Examples of the various compatibilizers that may be employed include: a) liquid diene polymers, b) epoxy compounds, c) oxidized polyolefin wax, d) quinones, e) organosilane compounds, f) polyfunctional compounds and functionalized poly(arylene ether) as described obtained by reacting one or more of the previously mentioned compatibilizing agents with poly(arylene ether) hereinafter. The foregoing compatibilizers are more fully described in U.S. Pat. Nos. 4,315,086; 4,600,741; 4,642,358; 4,826,933; 4,927,894; 4,980,424; 5,041,504; and 5,115,042.
The foregoing compatibilizers may be used alone or in various combinations comprising one of these compatibilizers. Furthermore, they may be added directly to the melt blend or pre-reacted with either or both of the poly(arylene ether) and polyamide, as well as with other materials employed in the preparation of the composition. Where the compatibilizer is employed in the preparation of the compositions, the initial amount used will be dependent upon the specific compatibilizer chosen and the specific amounts of poly(arylene ether) resin and polyamide employed.
The conductive thermoplastic composition may further comprise an impact modifier or combination of impact modifiers. Particularly suitable thermoplastic impact modifiers are block copolymers, for example, A-B diblock copolymers and A-B-A triblock copolymers having of one or two alkenyl aromatic blocks A, which are typically styrene blocks, and a rubber block, B, which is typically an isoprene or butadiene block. The butadiene block may be partially hydrogenated. Mixtures of these diblock and triblock copolymers are especially useful.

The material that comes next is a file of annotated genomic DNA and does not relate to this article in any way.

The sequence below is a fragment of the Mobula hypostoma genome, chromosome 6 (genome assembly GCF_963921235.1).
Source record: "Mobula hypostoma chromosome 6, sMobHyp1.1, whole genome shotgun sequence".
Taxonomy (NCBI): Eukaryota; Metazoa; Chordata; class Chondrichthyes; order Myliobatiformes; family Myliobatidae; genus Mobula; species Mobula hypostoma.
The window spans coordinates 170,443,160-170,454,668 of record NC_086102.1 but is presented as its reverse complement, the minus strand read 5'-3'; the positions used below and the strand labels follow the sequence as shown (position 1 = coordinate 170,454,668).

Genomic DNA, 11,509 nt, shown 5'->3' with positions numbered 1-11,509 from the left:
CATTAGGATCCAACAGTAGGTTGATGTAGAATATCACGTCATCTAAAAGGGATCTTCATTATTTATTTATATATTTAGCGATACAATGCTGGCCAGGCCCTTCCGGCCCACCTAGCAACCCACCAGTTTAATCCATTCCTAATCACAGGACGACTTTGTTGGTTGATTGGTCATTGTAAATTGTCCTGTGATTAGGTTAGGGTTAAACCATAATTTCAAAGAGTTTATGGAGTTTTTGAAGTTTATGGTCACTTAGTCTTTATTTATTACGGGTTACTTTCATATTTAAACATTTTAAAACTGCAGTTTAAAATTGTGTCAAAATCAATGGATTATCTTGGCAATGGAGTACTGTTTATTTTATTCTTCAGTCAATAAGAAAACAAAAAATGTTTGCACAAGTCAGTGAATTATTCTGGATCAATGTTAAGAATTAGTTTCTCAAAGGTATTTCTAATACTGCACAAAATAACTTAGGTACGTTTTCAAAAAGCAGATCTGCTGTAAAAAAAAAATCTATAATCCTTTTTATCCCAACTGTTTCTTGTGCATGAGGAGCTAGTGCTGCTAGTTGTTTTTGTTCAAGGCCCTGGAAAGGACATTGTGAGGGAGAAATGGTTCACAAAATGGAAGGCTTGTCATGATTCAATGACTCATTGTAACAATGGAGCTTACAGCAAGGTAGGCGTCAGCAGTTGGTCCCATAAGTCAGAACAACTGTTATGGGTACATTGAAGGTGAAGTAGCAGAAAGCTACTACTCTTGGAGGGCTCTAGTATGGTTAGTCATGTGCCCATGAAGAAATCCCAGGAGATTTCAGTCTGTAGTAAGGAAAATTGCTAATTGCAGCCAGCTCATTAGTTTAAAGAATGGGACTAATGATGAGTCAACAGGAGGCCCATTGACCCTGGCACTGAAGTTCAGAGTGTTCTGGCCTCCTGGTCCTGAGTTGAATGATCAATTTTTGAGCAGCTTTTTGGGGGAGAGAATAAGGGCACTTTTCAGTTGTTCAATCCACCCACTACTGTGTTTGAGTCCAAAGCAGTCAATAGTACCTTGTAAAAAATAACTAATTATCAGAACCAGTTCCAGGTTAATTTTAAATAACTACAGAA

Suitable A-B and A-B-A copolymers include but are not limited to polystyrene-polybutadiene, polystyrene-poly(ethylene-propylene), polystyrene-polyisoprene, poly(╬▒-methylstyrene)-polybutadiene, polystyrene-polybutadiene-polystyrene (SBS), polystyrene-poly (ethylene-propylene)-polystyrene, polystyrene-polyisoprene-polystyrene and poly(alpha-methylstyrene)-polybutadiene-poly (alpha-methylstyrene), as well as the selectively hydrogenated versions thereof, and the like. Mixtures of the aforementioned block copolymers are also useful. Such A-B and A-B-A block copolymers are available commercially from a number of sources, including Phillips Petroleum under the trademark SOLPRENE, Shell Chemical Co., under the trademark KRATON, Dexco under the trademark VECTOR, and Kuraray under the trademark SEPTON.
A useful amount of impact modifier is up to about 20 weight percent (wt %), with about 5 wt % to about 15 wt % preferred, and about 8 wt % to about 12 wt % especially preferred, wherein the weight percentages are based on the entire weight of the composition. In an especially preferred embodiment, the impact modifier comprises a polystyrene-polybutadiene-polystyrene block copolymer.
The conductive thermoplastic composition may further comprise one or more additives. Possible additives include anti-oxidants, drip retardants, dyes, pigments, colorants, stabilizers, small particle mineral (e.g., clay, mica, talc, and the like), antistatic agents, plasticizers, lubricants, and combinations comprising at least one of the foregoing additives. These additives are known in the art, as are their effective levels and methods of incorporation. Effective amounts of the additives vary widely, but they are usually present in an amount of less than or equal to about 50 wt %, based on the total weight of the composition. Especially preferred additives include hindered phenols, thio compounds and amides derived from various fatty acids. The preferred amount of these additives is generally about 0.25 wt % to about 2 wt %, based upon the total weight of the composition.